The atomic force microscope (AFM) is a powerful tool to investigate surface properties of model systems at the nanoscale. However, to get semi-quantitative and reproducible data with the AFM, it is necessary to establish a rigorous experimental procedure. In particular, a systematic calibration procedure of AFM measurements is necessary before producing reliable semi-quantitative data. In this paper, we study the contributions of the chemical and mechanical surface properties or the temperature influence on the adhesion energy at a local scale. To reach this objective, two types of model systems were considered. The first one is composed of rigid substrates (silicon wafers or AFM tips covered with gold) which were chemically modified by molecular self-assembling monolayers to display different surface properties (methyl and hydroxyl functional groups). The second one consists of model polymer networks (cross-linked polydimethylsiloxane) of variable mechanical properties. The comparison of the force curves obtained from the two model systems shows that the viscoelastic contributions dominate for the adhesion with polymer substrates, whereas, chemical contributions dominate for the rigid substrates. The temperature effect on the adhesion energy is also reported. Finally, we propose a relation for the adhesion energy at the nanoscale. This relation relates the energy measured during the separation of the contact to the three parameters: the surface properties of the polymer, the energy dissipated within the contact zone and the temperature.

Personnel: Awada Houssein; Noel Olivier; Hamieh Tayssir; et al.
Source : THIN SOLID FILMS, 2011, Volume: 519 Issue: 11 Pages: 3690-3694

Surface characterizations of poly(ethylene terephthalate) film modified by a carbohydrate-bearing photoreactive azide group


Grafting of a carbohydrate UV-reactive molecule, the β-d-galactopyranosyl-(1–4)-1-N-[2-(4-azidophenyl amino)-ethylamino]-1-deoxy-d-glucitol (AzPhLac), has been achieved on poly(ethylene terephthalate) film. The dependence of surface density and yield of grafted AzPhLac have been studied versus the number of moles of UV-treated AzPhLac via the deposit of a drop of solution with a known volume and concentration. A nearly complete grafting of initial AzPhLac molecules was reached for the lowest concentration and lowest volume of solution deposit conditions. Grafting density values in the range of 29–181 nmol/cm2 confirm the polymeric nature of the grafted layer. FTIR–ATR demonstrated the heterogeneity in thickness of the grafted surface due to the drop-deposit method and solvent evaporation process. AFM (imaging) allowed us to find a correlation between grafting density and rms roughness. Water-contact angle and AFM (contact mode) gave further evidence of the hydrophilic nature of the extreme surface.

Personnel: Roger Philippe; Renaudie Laetitia; Le Narvor Christine; et al.
Source: EUROPEAN POLYMER JOURNAL, 2010, Volume: 46 Issue: 7 Pages: 1594-1603

Hydroxypropyl methylcellulose (HPMC) formulated films: Relevance to adhesion and friction surface properties

Cellulose derivatives constitute one of the most dedicated polymers used in the production of film coatings (tablets, capsules ...). The effect of the composition of hydroxypropyl methylcellulose (HPMC)-stearic acid films on the surface physico-chemical properties was investigated. Incorporation of stearic acid into HPMC films induces strong changes on surface structure, hydrophobic/hydrophilic character, adhesion and friction characteristics. The variations observed suggest an accumulation of stearic acid on film surfaces, resulting a decrease of its roughness and surface free energy. The nano-adhesion and nano-friction experiments were evaluated by using AFM/FFM. while the macro-adhesion and macro tribological studies were performed on tack test and pin-on-disk tribometer respectively. In all the cases, it was found that the hydrophobic character of stearic acid leads to decrease adhesion and friction at the two scales. The surface capillary force plays a key role in these properties. In addition, the study indicates the interplay of adhesion in friction property of HPMC films and the role of stearic acid as lubricant.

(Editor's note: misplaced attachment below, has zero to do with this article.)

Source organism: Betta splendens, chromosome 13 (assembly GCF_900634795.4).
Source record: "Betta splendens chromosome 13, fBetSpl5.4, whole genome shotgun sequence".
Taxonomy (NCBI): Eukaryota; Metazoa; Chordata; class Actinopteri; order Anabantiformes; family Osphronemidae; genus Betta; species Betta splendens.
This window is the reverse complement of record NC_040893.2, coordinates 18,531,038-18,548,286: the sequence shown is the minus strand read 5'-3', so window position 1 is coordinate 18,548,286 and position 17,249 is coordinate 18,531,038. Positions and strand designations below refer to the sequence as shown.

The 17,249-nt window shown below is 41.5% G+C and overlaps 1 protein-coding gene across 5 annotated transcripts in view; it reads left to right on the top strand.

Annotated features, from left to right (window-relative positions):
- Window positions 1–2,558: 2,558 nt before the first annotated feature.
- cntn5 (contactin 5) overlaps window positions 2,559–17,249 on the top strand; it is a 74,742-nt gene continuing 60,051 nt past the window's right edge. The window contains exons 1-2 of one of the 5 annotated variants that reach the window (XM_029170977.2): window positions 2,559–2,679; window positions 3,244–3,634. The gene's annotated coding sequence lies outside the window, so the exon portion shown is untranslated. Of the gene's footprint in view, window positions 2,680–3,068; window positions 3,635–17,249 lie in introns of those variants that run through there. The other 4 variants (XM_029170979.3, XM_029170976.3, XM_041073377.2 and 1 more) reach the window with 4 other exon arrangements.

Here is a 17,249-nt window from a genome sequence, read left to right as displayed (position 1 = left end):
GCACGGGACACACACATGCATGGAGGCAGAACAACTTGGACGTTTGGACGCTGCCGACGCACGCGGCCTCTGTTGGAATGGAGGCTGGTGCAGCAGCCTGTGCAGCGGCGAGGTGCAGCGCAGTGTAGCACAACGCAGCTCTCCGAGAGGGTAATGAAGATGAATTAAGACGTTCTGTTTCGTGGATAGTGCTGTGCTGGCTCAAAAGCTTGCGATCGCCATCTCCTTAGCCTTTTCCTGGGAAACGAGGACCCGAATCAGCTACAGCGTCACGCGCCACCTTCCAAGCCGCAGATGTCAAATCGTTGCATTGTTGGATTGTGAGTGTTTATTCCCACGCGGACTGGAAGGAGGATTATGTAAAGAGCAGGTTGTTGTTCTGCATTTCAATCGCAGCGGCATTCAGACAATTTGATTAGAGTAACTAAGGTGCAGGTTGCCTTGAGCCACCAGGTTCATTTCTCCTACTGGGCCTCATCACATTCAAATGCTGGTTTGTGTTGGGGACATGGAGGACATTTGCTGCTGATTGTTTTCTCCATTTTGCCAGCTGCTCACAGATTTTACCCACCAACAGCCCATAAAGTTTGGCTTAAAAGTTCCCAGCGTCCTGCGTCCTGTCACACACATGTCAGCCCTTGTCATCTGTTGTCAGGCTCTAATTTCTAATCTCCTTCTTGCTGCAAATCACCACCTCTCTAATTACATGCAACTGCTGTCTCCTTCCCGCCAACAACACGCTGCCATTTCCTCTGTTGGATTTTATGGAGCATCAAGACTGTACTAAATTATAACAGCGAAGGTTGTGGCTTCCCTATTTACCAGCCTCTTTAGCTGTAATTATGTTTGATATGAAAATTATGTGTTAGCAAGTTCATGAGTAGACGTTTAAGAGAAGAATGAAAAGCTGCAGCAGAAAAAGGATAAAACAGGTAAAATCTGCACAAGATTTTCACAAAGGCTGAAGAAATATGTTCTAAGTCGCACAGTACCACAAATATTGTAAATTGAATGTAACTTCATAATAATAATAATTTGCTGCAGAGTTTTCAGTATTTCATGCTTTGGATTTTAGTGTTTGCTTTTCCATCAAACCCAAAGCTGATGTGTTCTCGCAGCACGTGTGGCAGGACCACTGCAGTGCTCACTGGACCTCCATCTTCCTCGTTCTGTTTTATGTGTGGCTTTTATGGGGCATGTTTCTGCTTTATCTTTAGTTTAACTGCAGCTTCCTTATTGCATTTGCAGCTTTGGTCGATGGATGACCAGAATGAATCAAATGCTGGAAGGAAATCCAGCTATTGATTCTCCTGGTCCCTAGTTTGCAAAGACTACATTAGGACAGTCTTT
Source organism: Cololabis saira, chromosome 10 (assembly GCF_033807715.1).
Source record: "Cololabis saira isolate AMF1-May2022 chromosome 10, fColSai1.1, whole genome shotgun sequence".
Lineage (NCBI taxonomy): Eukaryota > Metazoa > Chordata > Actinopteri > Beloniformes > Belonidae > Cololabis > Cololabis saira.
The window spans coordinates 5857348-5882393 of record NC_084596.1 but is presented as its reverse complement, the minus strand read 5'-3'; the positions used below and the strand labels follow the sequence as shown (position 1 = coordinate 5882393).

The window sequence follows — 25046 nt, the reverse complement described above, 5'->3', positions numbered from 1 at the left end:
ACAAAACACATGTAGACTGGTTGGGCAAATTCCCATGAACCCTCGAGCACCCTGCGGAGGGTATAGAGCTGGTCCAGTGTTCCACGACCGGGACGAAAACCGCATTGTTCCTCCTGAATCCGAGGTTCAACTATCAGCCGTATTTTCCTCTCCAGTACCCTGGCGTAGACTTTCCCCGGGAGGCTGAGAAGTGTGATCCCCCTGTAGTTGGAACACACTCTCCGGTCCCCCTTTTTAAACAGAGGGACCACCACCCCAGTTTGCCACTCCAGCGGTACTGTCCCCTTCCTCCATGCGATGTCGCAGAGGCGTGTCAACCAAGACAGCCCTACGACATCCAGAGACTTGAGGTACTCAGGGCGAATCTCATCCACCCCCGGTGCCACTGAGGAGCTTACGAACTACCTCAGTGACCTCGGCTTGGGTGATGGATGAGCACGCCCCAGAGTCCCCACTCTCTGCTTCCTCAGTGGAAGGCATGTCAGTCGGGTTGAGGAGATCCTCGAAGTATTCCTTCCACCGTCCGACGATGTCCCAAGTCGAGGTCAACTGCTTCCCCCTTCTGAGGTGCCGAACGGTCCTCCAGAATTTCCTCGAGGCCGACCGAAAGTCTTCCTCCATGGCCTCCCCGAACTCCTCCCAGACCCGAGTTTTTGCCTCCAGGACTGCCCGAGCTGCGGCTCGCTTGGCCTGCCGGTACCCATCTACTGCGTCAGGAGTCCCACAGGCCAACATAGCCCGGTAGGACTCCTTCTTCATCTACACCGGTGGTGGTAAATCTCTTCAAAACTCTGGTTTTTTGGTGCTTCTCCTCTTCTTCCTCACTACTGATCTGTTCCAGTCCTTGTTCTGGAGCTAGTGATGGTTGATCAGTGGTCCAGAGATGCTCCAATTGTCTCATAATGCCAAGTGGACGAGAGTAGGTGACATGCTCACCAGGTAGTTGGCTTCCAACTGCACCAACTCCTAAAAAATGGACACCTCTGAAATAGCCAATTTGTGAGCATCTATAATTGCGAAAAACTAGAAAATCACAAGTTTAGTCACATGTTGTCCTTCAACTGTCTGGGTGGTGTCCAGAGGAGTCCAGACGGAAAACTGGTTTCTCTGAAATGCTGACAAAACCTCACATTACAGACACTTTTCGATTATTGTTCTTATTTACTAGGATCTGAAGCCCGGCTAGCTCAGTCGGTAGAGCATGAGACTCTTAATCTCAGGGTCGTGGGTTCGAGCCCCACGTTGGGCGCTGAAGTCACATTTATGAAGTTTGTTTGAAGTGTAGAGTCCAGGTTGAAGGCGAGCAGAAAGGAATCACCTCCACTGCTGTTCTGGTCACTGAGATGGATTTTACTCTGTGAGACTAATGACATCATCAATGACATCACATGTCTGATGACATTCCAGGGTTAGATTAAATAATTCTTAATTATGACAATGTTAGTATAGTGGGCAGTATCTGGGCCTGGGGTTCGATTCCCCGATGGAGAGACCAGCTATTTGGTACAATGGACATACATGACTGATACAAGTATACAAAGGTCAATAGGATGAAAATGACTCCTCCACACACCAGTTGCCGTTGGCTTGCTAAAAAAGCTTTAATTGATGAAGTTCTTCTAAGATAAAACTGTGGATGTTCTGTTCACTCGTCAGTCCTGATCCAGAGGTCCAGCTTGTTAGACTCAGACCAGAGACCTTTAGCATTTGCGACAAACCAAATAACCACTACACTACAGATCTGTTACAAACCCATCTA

Personnel: Fahs Ahmad; Brogly Maurice; Bistac Sophie; et al.
Source: CARBOHYDRATE POLYMERS, 2010, Volume: 80 Issue: 1 Pages: 105-114

Atom transfer radical polymerization of styrene from different poly(ethylene terephthalate) surfaces: Films, fibers and fabrics

Poly(ethylene terephthalate) (PET) is a semi-crystalline thermoplastic polyester used in many fields. For a variety of applications, however, it is necessary to impart desired properties by introducing specific functional groups on the surface. A simple method for growing polymer brushes by atom transfer radical polymerization (ATRP) on PET films, fibers and fabrics was devised. The different PET surfaces were first reacted with 1,2-diaminoethane by aminolysis reaction to incorporate primary amino and alcohol functions on the surface. Then, in a second step, ATRP initiator was grafted by reaction with bromoisobutyryl bromide. The efficiency of these reactions was confirmed by using colorimetric titration and X-ray photoelectron spectroscopy (XPS). Surface-initiated ATRP was performed in bulk using styrene monomer with CuBr/PMDETA catalytic system in the presence of a sacrificial initiator (ethyl 2-bromoisobutyrate). Good control of the polymerization was obtained as attested by comparison of polystyrene molar masses obtained in solution from sacrificial initiator with those obtained from the surface after cleavage. Wetting properties were found to vary systematically depending to the type of functionalization and grafting. Evolution of surface morphology according to reaction steps was investigated using atomic force microscopy (AFM).

Personnel: Bech Loic; Elzein Tamara; Meylheuc Thierry; et al.
Source: EUROPEAN POLYMER JOURNAL, 2009, Volume: 45 Issue: 1 Pages: 246-255